A long period since my last post indicates that a lot has happened. In case you didn't notice in the photo gallery, my son Adam was born on January 11th at about 3 a.m. I just uploaded some more recent photos to the gallery. He's changing a lot, already smiles, speaks various vowels and tries to catch objects and hold them in his hand. It's a great experience to be a father, although it requires a lot of patience. Well, it's never a bad time to learn something new, and I personally find it very inspiring :).

In the meantime I released an update for WebIssues, changed the layout of my web sites a bit and also made some improvements of Saladin (you can expect a new version soon). I also made a pretty good progress with my novel. I will write more about it shortly, but it's generally a story about hackers, magic and virtual worlds. The nature of my day job is rather destructive for my imagination (and for the amount of time I can spend on other things), but it turns out that I'm still able to use it and I have some interesting ideas from time to time.

I'm also very proud that after so many years I successfully revived the idea of Descend. In a nutshell, it's the successor of a program for drawing parametric surfaces which I wrote over 10 years ago. Last year I wrote an adaptive tessellator and I made a working prototype of the program using Qt's built-in JavaScript engine. It worked nicely, but it wasn't very fast. Qt uses the JavaScriptCore engine from WebKit, which is currently developed by Apple and powers the Safari browser. It is one of the fastest JS engines, with a register based vritual machine and built-in JIT compiler (you can find more interesting information about it in this post). However, JavaScript is an object oriented, dynamically typed language, best suited for creating complex AJAX-based applications. It's not optimized for number crunching.

So I designed my own language, which is statically typed and has only four types: boolean, float, 4D vector and 4x4 matrix. I called it Misc, although it doesn't have much to do with the old Misc engine that I wrote 7 years ago (which was dynamically typed and supported complex types like objects and arrays). I wrote a relatively simple compiler which produces bytecode and doesn't perform any fancy optimizations, and a stack based virtual machine with dedicated instructions for vector and matrix operations, trigonometric functions, etc. As soon as I got it working, I performed some benchmarks.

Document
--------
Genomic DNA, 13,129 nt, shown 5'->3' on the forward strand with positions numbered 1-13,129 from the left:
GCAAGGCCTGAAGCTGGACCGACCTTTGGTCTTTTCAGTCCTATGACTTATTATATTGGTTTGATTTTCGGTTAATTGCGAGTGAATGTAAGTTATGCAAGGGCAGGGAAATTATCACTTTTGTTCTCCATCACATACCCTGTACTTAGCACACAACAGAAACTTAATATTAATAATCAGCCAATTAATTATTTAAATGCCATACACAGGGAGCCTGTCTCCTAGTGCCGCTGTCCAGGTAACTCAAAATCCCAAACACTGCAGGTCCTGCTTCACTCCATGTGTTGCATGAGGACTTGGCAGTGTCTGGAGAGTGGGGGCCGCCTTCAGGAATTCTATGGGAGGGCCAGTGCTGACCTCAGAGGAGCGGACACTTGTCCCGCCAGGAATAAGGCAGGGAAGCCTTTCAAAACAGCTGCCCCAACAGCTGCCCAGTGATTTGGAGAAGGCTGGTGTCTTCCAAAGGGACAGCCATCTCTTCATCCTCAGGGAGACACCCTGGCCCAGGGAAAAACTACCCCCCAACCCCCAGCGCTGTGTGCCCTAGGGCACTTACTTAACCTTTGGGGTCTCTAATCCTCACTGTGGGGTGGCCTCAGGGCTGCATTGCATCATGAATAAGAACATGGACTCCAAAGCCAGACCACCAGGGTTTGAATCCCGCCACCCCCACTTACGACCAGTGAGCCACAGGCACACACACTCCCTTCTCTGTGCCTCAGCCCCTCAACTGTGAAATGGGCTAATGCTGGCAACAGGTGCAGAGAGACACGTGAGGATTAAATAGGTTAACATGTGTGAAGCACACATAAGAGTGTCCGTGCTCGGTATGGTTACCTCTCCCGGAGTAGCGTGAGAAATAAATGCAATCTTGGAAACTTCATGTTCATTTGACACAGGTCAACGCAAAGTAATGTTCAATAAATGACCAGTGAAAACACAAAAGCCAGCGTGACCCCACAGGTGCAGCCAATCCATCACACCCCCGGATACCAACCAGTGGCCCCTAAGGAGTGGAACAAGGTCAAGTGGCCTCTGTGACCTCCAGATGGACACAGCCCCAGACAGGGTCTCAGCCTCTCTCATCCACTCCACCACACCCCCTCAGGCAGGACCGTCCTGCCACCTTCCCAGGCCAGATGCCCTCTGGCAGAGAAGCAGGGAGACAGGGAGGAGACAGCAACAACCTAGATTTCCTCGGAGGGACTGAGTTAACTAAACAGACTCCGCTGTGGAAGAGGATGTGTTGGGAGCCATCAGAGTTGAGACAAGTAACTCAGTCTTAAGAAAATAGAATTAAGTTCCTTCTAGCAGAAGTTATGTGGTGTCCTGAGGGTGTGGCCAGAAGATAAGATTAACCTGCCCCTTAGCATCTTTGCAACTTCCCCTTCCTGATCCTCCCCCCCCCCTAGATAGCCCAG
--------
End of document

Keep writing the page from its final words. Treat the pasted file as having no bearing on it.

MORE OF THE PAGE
I created three versions of Descend: one based on JavaScriptCore, another one using the new Misc engine, and the third one with equations hard-coded in C++. All three versions were compiled using Visual C++ 2008 with full optimizations and link-time code generation. I measured the total time of generating a deformed sphere which consisted of 43,000 vertices and required calculating 135,000 samples (the tesselator needs 3 samples per vertex in order to accurately calculate normal vectors).

The results are very encouraging: the version using Misc is not only 5 times faster than the one based on JavaScriptCore, but also just 3.5 times slower than the one using native code! Obviously this doesn't mean that Misc code is almost as fast as native code, but the overhead added by the Misc interpreter is not very big, compared to the cost of the tessellator itself and the cost of calculating the trigonometric functions (which is the same for all three versions). In contrast, the overhead of JavaScriptCore is much more noticeable.

Surely there's still some room for improvement, but I doubt I would be able to squeeze more than a few CPU cycles without making the code significantly more complex. So I'd rather start working on the UI to make it possible to draw something more than a single surface. I will publish the first version once it's usable, which may take a few months depending on how much time I will be able to dedicate to it.

Filed under: Blog